Vitamin A and your bones

Mae West once said, "Too much of a good thing is ...wonderful." Whatever else she had in mind, it certainly wasn't vitamin A. Although doctors have long known that very large amounts of vitamin A are toxic, studies show that modest doses previously considered safe can increase your risk of fracture.

What is vitamin A?

Like all vitamins, vitamin A is an organic (carbon-containing) compound that is required to keep the body's metabolism running smoothly. Because the body cannot manufacture vitamins, all 13 must be consumed on a regular basis. Only tiny amounts are required to prevent vitamin-deficiency diseases, but slightly larger amounts of some, such as the B vitamin folic acid, may have additional benefits. But although vitamins are necessary and all-natural, excessive amounts can be harmful.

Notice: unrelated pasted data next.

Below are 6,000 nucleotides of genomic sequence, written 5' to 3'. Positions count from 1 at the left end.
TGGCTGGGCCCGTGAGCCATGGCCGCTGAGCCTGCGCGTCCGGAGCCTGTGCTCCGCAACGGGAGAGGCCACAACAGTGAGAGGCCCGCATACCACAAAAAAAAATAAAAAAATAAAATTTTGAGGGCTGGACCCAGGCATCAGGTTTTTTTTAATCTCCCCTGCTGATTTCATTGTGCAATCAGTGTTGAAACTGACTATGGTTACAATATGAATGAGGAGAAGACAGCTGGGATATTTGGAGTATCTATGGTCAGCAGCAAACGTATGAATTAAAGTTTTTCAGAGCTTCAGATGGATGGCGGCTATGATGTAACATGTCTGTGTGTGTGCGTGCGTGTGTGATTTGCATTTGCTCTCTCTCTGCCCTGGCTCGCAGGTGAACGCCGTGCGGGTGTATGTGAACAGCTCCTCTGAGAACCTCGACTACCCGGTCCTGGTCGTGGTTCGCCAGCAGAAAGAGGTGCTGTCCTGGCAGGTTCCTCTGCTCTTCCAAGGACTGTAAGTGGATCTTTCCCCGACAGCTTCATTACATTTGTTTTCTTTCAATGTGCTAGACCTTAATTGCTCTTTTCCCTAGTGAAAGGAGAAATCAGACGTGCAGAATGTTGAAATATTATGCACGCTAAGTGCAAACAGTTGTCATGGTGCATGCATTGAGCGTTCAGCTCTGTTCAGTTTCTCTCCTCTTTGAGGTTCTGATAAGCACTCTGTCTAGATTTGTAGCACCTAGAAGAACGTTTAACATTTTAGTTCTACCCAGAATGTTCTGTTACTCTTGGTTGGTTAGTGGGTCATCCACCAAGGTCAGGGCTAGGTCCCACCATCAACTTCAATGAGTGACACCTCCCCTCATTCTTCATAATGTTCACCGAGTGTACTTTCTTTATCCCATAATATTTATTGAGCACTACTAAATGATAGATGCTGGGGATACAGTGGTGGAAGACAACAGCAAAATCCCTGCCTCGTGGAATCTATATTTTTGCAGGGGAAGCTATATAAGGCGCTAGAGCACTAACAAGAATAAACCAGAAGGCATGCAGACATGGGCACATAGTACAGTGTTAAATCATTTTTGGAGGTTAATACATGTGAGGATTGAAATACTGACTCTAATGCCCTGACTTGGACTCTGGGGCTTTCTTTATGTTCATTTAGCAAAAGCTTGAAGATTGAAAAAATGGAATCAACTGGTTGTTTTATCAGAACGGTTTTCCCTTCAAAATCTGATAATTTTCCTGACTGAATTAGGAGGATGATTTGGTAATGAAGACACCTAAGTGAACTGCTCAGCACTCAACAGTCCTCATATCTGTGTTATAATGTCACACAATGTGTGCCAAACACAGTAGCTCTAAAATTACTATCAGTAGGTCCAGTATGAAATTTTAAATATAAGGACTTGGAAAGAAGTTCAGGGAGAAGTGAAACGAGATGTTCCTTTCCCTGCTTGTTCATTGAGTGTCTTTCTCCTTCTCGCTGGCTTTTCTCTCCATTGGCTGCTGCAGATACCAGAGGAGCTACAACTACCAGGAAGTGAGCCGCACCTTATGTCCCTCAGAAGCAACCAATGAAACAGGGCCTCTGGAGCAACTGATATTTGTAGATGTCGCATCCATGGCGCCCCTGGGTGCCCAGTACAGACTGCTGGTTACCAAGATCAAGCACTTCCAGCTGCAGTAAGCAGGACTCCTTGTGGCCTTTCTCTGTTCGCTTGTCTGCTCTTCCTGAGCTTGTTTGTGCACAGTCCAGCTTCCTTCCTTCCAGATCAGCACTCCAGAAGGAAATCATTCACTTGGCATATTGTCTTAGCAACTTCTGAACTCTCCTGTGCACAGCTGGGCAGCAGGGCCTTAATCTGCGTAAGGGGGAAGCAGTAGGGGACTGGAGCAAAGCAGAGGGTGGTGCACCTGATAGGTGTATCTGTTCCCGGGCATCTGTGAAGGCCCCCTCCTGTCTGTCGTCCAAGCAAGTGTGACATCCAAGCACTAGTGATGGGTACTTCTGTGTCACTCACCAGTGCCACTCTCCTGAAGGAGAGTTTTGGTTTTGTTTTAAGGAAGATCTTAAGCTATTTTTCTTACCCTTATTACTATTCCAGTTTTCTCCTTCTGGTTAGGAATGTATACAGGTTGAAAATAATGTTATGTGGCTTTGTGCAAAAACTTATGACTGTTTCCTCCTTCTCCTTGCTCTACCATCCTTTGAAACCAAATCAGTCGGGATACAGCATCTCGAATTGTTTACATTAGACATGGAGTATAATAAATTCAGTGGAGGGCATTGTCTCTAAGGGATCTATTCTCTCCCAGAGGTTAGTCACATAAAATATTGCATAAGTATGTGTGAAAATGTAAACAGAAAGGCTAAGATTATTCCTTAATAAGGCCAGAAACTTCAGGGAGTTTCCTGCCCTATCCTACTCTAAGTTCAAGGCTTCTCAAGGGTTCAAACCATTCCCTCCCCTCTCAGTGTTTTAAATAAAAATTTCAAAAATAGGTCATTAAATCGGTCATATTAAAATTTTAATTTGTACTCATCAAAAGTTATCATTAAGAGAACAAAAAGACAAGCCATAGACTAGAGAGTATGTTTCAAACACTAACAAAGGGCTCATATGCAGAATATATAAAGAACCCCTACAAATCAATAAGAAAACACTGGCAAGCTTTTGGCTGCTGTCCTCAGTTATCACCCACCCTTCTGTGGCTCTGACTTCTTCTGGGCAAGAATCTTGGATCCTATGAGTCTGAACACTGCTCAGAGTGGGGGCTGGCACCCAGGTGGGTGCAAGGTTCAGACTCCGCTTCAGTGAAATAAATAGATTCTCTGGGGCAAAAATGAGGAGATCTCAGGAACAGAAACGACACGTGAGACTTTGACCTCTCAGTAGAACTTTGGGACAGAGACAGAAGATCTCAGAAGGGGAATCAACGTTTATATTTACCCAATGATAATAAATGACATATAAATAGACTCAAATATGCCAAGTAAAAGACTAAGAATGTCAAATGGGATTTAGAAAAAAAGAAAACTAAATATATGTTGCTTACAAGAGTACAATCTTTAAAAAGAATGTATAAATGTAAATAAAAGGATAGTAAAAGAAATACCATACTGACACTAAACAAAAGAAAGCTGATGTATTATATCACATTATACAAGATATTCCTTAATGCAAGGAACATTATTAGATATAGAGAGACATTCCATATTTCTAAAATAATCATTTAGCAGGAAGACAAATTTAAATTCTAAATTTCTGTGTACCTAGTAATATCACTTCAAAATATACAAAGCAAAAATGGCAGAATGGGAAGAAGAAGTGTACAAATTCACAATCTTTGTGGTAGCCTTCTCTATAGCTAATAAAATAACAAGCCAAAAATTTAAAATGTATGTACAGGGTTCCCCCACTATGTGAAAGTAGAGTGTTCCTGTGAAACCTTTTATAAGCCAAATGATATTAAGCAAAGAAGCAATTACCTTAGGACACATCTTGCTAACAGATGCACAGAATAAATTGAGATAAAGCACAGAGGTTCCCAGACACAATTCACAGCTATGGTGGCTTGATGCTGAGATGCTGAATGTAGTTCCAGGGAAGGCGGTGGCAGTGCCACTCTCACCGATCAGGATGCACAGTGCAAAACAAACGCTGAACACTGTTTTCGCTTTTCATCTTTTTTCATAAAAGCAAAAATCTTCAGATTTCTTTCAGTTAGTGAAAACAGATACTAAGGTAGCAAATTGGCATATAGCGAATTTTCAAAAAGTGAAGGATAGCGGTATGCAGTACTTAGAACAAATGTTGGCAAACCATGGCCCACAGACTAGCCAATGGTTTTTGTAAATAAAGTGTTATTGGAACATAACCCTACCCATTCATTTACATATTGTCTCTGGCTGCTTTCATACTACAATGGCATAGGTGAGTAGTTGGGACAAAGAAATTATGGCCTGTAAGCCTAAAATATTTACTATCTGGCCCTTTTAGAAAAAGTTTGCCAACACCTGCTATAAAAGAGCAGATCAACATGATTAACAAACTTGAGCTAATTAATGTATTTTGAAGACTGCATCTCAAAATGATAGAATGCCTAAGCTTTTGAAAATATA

Along with vitamins D, E, and K, vitamin A is a fat-soluble vitamin. That means it is absorbed into the body with dietary fat, and then stored in the body's own adipose tissue. As a result, you can store enough vitamin A to last for months, but if you take in more than you need, it will slowly build up in your body's tissues. In contrast, the water-soluble vitamins (the B vitamins and vitamin C) are not stored in the body to any appreciable degree; extra amounts are passed into the urine, so toxic reactions occur only if very large amounts are ingested (but deficiencies develop relatively quickly if consumption lags behind need).

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